PowerApps Canvas app: part II - creating a basic dialog window

PowerApps Canvas app: part II - creating a basic dialog window

Reinder Wit

Reinder Wit

Dialog windows are a great way of showing additional info, a question or a confirmation to the user without navigating to a different screen. I am going to show you how to do this in a canvas app, with a few simple tricks and some very basic logic.

For this demo I’ve created a sample canvas app, based on the Budget Tracker template. To get this template, go to your powerapps environment and click ‘New app > canvas’ at the top. Then choose ‘App templates’ and go for tablet layout; in the next window, choose the ‘Budget Tracker’ template and click the ‘Use’ button at the bottom. Please note that you need a OneDrive for Business license to use this template, as it will save an Excel file to your OneDrive environment.

Choose Budget Tracker template

This template has a list of expenses, with a delete icon for each expense. This icon navigates to a different screen, but let’s make this into a dialog window, keeping the user on the same screen.

First we need to enable a special layout element called a container, if you haven’t done so already for your own app. To enable this, go to ‘File > Settings > Advanced settings’ and toggle ‘Layout containers’.
Go back to your main screen, click the ‘+ insert’ button in the left navigation and open the Layout section; you should now see a container element, click it to add it to your screen.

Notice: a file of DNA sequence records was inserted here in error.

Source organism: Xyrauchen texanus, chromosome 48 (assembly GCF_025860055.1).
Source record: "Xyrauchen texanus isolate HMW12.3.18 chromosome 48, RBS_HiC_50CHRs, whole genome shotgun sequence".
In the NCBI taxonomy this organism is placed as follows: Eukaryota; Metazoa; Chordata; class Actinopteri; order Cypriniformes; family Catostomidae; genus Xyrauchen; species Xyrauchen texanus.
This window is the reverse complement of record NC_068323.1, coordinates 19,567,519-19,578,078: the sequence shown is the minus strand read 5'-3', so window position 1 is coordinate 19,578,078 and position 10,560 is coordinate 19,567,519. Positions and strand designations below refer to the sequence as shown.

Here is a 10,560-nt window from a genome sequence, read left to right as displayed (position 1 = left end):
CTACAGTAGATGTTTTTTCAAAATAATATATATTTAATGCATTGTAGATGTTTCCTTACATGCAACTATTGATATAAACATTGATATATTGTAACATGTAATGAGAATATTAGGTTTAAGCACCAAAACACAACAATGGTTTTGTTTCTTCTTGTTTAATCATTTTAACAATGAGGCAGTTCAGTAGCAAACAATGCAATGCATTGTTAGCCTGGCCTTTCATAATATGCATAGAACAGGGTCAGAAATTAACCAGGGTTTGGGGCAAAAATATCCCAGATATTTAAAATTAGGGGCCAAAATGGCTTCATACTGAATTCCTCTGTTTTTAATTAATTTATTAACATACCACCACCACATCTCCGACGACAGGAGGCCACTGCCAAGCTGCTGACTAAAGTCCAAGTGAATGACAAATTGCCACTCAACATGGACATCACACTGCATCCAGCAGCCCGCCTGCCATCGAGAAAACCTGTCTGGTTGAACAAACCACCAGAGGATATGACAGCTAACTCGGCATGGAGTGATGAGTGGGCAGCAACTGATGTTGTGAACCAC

Go to your tree view and select the new container element; make sure it is the top level element on your screen as it has to be on top of all the other layers. Give it these properties:

  • Width: Parent.Width
  • Height: Parent.Height
  • X/Y: 0
  • Fill: RGBA(0, 0, 0, 0.7), a transparent black

It should now look something like this:

transparent container

Add a new child container element to this container, give it these properties:

  • X: (Parent.Width / 2) - (Self.Width / 2)
  • Y: (Parent.Height / 2) - (Self.Height / 2)
  • Fill: any color, I used RGBA(0,164,228,228)
  • Width: 700
  • Height: 350

Next we can start to fill our container with the necessary elements. I copied all the elements from the ‘DeleteExpense’ screen into my container. Move the elements around a bit to align them correctly within the new parent. This is what it should now look like:

Finished dialog

We’re almost done, only thing left to do is to add logic for opening and closing the dialog. We will be using a local boolean variable for this, indicating whether the dialog should be visible or not.
Select the ‘BudgetScreen’ and in the ‘OnVisible’ event, define the local variable like so:
Now select the first container that we added (the one with the transparent background) and set its ‘Visible’ property to this new variable ‘DialogVisible’.
Select the Delete button in the child container and remove the navigate function as we won’t need it anymore. Then add this line to the bottom of the existing OnSelect logic:
Then select the Cancel button and set its OnSelect property to this:

Preview the app by clicking the play button at the top left of the screen and click the cancel button; the dialog should close.
Then exit the preview and select the trash icon; set its OnSelect property to this:

And that’s it, we now have a working dialog with a confirmation!
dialog in action

Reinder Wit
Reinder Wit

Senior .NET developer